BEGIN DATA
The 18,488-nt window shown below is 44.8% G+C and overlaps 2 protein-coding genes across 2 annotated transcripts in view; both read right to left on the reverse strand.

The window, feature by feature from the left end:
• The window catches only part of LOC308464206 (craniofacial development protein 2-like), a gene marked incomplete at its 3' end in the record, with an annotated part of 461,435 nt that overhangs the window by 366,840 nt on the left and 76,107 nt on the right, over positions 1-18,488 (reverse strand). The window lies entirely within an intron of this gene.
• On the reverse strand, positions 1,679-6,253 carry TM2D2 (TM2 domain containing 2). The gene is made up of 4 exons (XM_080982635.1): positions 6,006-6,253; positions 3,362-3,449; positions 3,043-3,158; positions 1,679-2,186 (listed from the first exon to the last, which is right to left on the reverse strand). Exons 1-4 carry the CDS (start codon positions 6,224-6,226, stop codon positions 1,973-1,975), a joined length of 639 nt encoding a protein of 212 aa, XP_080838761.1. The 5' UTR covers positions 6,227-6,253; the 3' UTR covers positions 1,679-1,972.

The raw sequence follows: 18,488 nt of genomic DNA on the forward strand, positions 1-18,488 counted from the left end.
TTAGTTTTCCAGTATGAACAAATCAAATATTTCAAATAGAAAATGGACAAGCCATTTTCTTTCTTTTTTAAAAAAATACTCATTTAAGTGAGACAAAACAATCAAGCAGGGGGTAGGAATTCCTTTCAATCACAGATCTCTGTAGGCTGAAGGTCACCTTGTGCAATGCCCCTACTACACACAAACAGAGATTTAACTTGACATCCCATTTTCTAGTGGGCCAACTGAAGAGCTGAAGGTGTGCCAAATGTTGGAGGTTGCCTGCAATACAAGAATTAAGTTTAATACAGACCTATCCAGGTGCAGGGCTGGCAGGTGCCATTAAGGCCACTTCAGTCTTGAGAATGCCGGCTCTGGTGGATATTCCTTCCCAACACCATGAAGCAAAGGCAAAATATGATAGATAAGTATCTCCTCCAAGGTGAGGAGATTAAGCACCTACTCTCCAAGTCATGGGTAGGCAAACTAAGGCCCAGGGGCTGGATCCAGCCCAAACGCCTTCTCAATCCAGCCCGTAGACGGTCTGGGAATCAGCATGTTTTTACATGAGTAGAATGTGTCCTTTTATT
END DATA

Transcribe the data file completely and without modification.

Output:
The 18,488-nt window shown below is 44.8% G+C and overlaps 2 protein-coding genes across 2 annotated transcripts in view; both read right to left on the reverse strand.

The window, feature by feature from the left end:
• The window catches only part of LOC308464206 (craniofacial development protein 2-like), a gene marked incomplete at its 3' end in the record, with an annotated part of 461,435 nt that overhangs the window by 366,840 nt on the left and 76,107 nt on the right, over positions 1-18,488 (reverse strand). The window lies entirely within an intron of this gene.
• On the reverse strand, positions 1,679-6,253 carry TM2D2 (TM2 domain containing 2). The gene is made up of 4 exons (XM_080982635.1): positions 6,006-6,253; positions 3,362-3,449; positions 3,043-3,158; positions 1,679-2,186 (listed from the first exon to the last, which is right to left on the reverse strand). Exons 1-4 carry the CDS (start codon positions 6,224-6,226, stop codon positions 1,973-1,975), a joined length of 639 nt encoding a protein of 212 aa, XP_080838761.1. The 5' UTR covers positions 6,227-6,253; the 3' UTR covers positions 1,679-1,972.

The raw sequence follows: 18,488 nt of genomic DNA on the forward strand, positions 1-18,488 counted from the left end.
TTAGTTTTCCAGTATGAACAAATCAAATATTTCAAATAGAAAATGGACAAGCCATTTTCTTTCTTTTTTAAAAAAATACTCATTTAAGTGAGACAAAACAATCAAGCAGGGGGTAGGAATTCCTTTCAATCACAGATCTCTGTAGGCTGAAGGTCACCTTGTGCAATGCCCCTACTACACACAAACAGAGATTTAACTTGACATCCCATTTTCTAGTGGGCCAACTGAAGAGCTGAAGGTGTGCCAAATGTTGGAGGTTGCCTGCAATACAAGAATTAAGTTTAATACAGACCTATCCAGGTGCAGGGCTGGCAGGTGCCATTAAGGCCACTTCAGTCTTGAGAATGCCGGCTCTGGTGGATATTCCTTCCCAACACCATGAAGCAAAGGCAAAATATGATAGATAAGTATCTCCTCCAAGGTGAGGAGATTAAGCACCTACTCTCCAAGTCATGGGTAGGCAAACTAAGGCCCAGGGGCTGGATCCAGCCCAAACGCCTTCTCAATCCAGCCCGTAGACGGTCTGGGAATCAGCATGTTTTTACATGAGTAGAATGTGTCCTTTTATT